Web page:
If it all comes apart post-referendum, Boris is the favourite for the leadershipby Alex Dean / June 15, 2016 / Leave a comment
Read more: Brexit would not damage UK security
“There will be a short period, probably measured in weeks, in which there will still be a bit of hysteria—no doubt about that—but then what will surface will be in the national interest of this country.”
In an exclusive interview with Prospect, David Davis, the Conservative MP for Haltemprice and Howden and prominent Brexiteer, rejected the idea that the European Union will seek to punish Britain if we vote to leave on 23rd June: “It’s highly unlikely—you’re talking tiny fractions of a per cent—that the EU will stick to a punitive line.” Not when “we are Germany’s fastest growing market—we’re their biggest export market within the EU.”
Davis, an MP since 1987, stood for party leader in 2005—when he lost to David Cameron. Davis’ background could not be more different from the victors’ aristocratic upbringing—he was raised by a single mother on a council estate.
In 2008, furious at the Labour government’s support for the 42-day detention of terror suspects without charge, he resigned as an MP and as Shadow Home Secretary in order to stand in a by-election on a civil liberties platform. It is widely understood that this is when a split really emerged between him and Cameron, who was unimpressed with the move.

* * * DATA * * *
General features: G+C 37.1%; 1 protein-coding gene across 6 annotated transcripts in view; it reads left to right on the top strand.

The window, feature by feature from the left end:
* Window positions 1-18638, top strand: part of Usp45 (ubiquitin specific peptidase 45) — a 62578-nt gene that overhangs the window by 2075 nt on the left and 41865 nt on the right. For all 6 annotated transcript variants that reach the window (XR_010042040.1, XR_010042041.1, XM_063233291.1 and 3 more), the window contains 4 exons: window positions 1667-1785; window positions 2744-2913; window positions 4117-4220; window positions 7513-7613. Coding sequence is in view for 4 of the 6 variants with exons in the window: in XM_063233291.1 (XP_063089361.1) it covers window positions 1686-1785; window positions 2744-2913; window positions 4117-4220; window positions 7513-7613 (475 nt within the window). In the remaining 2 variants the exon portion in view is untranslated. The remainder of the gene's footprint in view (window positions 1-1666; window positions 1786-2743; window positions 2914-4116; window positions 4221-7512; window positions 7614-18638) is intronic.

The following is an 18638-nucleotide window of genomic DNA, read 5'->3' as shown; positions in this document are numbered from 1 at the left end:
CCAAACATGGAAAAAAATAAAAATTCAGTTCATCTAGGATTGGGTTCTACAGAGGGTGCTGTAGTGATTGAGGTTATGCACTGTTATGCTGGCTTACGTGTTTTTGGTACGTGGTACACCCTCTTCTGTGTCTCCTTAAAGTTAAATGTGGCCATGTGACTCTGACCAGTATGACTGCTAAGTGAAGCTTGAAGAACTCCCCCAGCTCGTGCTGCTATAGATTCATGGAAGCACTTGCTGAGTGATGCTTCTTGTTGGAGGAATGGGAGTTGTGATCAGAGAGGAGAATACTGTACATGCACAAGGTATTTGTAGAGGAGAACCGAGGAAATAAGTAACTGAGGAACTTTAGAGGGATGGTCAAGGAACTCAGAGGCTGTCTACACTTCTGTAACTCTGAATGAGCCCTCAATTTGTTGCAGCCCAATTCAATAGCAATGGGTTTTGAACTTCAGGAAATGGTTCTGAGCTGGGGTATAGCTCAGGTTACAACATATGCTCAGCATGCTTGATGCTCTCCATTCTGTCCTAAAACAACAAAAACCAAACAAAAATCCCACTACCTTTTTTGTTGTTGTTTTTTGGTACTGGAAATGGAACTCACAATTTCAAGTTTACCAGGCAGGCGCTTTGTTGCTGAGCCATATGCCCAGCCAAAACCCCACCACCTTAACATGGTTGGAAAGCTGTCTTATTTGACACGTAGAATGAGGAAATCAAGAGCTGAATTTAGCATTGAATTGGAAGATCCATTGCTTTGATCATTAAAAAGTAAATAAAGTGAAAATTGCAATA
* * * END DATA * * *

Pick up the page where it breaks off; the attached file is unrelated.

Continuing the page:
He remains highly respected by large parts of the Conservative Party, and had harsh words for his long-time rival and his leadership team.
Criticising George Osborne (who makes the case for “Remain” on page 14), Davis argued that “George says the ‘Leave’ case—or the people—are economically illiterate. Well, people are not going to react well to that.”
On the question of who should lead the negotiations with the EU in the event of a “Leave” vote, Davis said “no one in [Cameron’s] inner circle. Bluntly, after the failed negotiation [earlier this year, when Cameron attempted to secure new membership terms], it is necessary to have another team do that job.”
Asked who he would like to see replace Cameron as leader when the time comes, Davis rattled off names: “Andrea Leadsom, Dominic Raab, Rory Stewart, there’s a bunch of youngsters who are capable. I’d say our talent peak is not in the Cabinet, it’s just below the Cabinet.”